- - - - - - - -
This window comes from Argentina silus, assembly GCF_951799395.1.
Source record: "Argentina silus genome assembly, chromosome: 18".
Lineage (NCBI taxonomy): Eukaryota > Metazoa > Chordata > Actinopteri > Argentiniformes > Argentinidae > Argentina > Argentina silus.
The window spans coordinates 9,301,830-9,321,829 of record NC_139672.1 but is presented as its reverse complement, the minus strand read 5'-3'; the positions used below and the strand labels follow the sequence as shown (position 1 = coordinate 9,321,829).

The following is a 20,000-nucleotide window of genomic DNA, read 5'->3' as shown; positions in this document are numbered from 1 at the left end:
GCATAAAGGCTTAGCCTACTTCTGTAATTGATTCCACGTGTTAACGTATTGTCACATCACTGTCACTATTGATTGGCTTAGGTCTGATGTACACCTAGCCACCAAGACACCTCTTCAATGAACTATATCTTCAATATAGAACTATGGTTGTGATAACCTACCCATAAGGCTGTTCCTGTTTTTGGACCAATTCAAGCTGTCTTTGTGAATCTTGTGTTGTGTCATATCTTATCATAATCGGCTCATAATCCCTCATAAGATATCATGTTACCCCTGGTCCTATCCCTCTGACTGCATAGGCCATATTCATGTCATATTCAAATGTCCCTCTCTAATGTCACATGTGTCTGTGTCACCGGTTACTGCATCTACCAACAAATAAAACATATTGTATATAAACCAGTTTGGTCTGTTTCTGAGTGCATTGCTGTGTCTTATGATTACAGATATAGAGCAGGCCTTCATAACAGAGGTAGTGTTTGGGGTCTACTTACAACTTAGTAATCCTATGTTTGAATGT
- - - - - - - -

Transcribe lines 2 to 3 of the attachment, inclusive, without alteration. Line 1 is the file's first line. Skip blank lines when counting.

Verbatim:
Source record: "Argentina silus genome assembly, chromosome: 18".
Lineage (NCBI taxonomy): Eukaryota > Metazoa > Chordata > Actinopteri > Argentiniformes > Argentinidae > Argentina > Argentina silus.